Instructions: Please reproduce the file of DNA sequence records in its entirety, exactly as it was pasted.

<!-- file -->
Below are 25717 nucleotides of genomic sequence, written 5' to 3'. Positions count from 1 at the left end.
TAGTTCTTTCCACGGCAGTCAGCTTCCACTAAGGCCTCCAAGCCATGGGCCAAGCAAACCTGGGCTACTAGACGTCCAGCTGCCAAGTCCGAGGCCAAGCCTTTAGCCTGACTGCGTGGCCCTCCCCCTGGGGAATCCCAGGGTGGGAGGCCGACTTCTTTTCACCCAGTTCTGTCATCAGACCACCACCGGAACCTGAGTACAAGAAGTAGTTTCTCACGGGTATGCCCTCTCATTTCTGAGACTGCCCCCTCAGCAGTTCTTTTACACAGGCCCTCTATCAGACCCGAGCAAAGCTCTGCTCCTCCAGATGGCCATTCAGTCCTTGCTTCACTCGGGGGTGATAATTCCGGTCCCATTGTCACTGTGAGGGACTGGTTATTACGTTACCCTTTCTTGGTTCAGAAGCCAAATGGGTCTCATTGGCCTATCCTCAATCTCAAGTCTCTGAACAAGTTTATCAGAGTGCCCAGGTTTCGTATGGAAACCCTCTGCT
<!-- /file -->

Below are 25717 nucleotides of genomic sequence, written 5' to 3'. Positions count from 1 at the left end.
TAGTTCTTTCCACGGCAGTCAGCTTCCACTAAGGCCTCCAAGCCATGGGCCAAGCAAACCTGGGCTACTAGACGTCCAGCTGCCAAGTCCGAGGCCAAGCCTTTAGCCTGACTGCGTGGCCCTCCCCCTGGGGAATCCCAGGGTGGGAGGCCGACTTCTTTTCACCCAGTTCTGTCATCAGACCACCACCGGAACCTGAGTACAAGAAGTAGTTTCTCACGGGTATGCCCTCTCATTTCTGAGACTGCCCCCTCAGCAGTTCTTTTACACAGGCCCTCTATCAGACCCGAGCAAAGCTCTGCTCCTCCAGATGGCCATTCAGTCCTTGCTTCACTCGGGGGTGATAATTCCGGTCCCATTGTCACTGTGAGGGACTGGTTATTACGTTACCCTTTCTTGGTTCAGAAGCCAAATGGGTCTCATTGGCCTATCCTCAATCTCAAGTCTCTGAACAAGTTTATCAGAGTGCCCAGGTTTCGTATGGAAACCCTCTGCT